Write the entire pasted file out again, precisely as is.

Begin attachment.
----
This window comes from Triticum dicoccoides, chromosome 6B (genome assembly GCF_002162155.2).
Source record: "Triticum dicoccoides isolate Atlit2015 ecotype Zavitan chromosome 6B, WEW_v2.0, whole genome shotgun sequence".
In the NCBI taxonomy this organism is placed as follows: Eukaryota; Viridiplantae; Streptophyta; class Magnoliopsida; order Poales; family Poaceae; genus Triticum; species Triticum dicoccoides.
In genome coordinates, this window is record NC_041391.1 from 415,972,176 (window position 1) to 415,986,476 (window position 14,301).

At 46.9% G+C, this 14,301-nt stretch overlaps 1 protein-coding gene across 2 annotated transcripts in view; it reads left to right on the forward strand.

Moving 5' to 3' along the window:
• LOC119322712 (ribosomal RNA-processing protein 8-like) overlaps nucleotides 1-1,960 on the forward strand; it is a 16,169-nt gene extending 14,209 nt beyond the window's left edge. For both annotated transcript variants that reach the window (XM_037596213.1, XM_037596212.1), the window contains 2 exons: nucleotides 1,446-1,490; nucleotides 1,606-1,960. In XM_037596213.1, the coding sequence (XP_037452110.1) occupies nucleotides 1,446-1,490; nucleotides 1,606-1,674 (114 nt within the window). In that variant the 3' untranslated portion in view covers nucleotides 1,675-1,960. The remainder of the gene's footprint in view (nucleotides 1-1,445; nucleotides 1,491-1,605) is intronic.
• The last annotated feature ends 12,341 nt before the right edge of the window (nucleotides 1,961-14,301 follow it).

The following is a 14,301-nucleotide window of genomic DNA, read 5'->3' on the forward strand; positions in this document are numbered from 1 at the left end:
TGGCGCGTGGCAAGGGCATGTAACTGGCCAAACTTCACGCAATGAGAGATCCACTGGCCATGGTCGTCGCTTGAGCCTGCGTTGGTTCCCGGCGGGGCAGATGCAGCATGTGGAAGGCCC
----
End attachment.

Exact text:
This window comes from Triticum dicoccoides, chromosome 6B (genome assembly GCF_002162155.2).
Source record: "Triticum dicoccoides isolate Atlit2015 ecotype Zavitan chromosome 6B, WEW_v2.0, whole genome shotgun sequence".
In the NCBI taxonomy this organism is placed as follows: Eukaryota; Viridiplantae; Streptophyta; class Magnoliopsida; order Poales; family Poaceae; genus Triticum; species Triticum dicoccoides.
In genome coordinates, this window is record NC_041391.1 from 415,972,176 (window position 1) to 415,986,476 (window position 14,301).

At 46.9% G+C, this 14,301-nt stretch overlaps 1 protein-coding gene across 2 annotated transcripts in view; it reads left to right on the forward strand.

Moving 5' to 3' along the window:
• LOC119322712 (ribosomal RNA-processing protein 8-like) overlaps nucleotides 1-1,960 on the forward strand; it is a 16,169-nt gene extending 14,209 nt beyond the window's left edge. For both annotated transcript variants that reach the window (XM_037596213.1, XM_037596212.1), the window contains 2 exons: nucleotides 1,446-1,490; nucleotides 1,606-1,960. In XM_037596213.1, the coding sequence (XP_037452110.1) occupies nucleotides 1,446-1,490; nucleotides 1,606-1,674 (114 nt within the window). In that variant the 3' untranslated portion in view covers nucleotides 1,675-1,960. The remainder of the gene's footprint in view (nucleotides 1-1,445; nucleotides 1,491-1,605) is intronic.
• The last annotated feature ends 12,341 nt before the right edge of the window (nucleotides 1,961-14,301 follow it).

The following is a 14,301-nucleotide window of genomic DNA, read 5'->3' on the forward strand; positions in this document are numbered from 1 at the left end:
TGGCGCGTGGCAAGGGCATGTAACTGGCCAAACTTCACGCAATGAGAGATCCACTGGCCATGGTCGTCGCTTGAGCCTGCGTTGGTTCCCGGCGGGGCAGATGCAGCATGTGGAAGGCCC